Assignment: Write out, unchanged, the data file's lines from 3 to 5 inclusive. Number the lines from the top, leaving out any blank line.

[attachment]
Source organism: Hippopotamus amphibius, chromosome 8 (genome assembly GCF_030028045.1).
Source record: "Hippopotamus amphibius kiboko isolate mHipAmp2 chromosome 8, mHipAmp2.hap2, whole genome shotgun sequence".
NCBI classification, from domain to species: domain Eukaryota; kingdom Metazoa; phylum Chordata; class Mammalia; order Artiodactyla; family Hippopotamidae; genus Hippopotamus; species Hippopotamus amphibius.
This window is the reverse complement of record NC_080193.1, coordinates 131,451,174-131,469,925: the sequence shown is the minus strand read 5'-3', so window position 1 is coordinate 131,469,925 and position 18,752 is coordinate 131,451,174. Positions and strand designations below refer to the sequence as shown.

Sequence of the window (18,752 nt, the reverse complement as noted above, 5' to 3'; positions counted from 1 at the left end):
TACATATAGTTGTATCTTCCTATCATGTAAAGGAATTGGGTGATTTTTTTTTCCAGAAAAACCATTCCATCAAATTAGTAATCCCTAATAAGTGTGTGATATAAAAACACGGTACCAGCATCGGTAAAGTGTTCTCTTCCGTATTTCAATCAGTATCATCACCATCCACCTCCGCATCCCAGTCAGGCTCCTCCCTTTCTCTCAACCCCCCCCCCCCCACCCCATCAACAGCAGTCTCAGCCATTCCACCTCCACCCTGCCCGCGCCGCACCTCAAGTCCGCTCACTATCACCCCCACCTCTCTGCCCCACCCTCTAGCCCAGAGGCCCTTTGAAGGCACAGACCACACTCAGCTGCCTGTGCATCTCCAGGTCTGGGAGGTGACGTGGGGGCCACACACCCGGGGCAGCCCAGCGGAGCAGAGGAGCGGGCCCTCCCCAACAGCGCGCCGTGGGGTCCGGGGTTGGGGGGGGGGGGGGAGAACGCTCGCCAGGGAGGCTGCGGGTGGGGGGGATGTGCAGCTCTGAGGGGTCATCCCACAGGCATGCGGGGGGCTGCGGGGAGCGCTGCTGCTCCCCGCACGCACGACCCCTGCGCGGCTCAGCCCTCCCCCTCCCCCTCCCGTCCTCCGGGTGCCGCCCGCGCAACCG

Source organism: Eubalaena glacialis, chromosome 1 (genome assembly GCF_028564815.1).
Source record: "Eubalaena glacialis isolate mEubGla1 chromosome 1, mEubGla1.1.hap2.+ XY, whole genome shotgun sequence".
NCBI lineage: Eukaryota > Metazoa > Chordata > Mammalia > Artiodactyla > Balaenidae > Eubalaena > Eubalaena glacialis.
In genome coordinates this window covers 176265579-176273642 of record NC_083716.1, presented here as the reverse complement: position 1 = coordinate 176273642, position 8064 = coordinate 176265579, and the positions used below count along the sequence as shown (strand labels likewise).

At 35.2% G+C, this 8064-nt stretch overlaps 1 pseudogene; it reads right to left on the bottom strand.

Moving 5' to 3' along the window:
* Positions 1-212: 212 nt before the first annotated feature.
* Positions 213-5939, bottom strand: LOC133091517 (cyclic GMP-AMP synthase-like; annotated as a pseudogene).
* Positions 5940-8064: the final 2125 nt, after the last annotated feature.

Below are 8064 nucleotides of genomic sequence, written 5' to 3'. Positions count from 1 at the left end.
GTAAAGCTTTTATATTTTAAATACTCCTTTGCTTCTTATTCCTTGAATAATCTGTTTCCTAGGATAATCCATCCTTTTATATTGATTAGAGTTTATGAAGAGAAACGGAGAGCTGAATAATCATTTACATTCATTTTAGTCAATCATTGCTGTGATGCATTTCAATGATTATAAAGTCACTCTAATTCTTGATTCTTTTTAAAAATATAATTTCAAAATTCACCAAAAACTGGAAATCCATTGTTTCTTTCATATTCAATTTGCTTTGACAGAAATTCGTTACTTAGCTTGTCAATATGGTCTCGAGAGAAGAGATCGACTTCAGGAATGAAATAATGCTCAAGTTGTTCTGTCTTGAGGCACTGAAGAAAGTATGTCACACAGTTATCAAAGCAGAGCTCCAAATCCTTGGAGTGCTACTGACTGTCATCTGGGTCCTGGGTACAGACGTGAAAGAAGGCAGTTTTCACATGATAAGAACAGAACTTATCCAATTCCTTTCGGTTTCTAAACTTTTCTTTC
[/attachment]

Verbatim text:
NCBI classification, from domain to species: domain Eukaryota; kingdom Metazoa; phylum Chordata; class Mammalia; order Artiodactyla; family Hippopotamidae; genus Hippopotamus; species Hippopotamus amphibius.
This window is the reverse complement of record NC_080193.1, coordinates 131,451,174-131,469,925: the sequence shown is the minus strand read 5'-3', so window position 1 is coordinate 131,469,925 and position 18,752 is coordinate 131,451,174. Positions and strand designations below refer to the sequence as shown.

Sequence of the window (18,752 nt, the reverse complement as noted above, 5' to 3'; positions counted from 1 at the left end):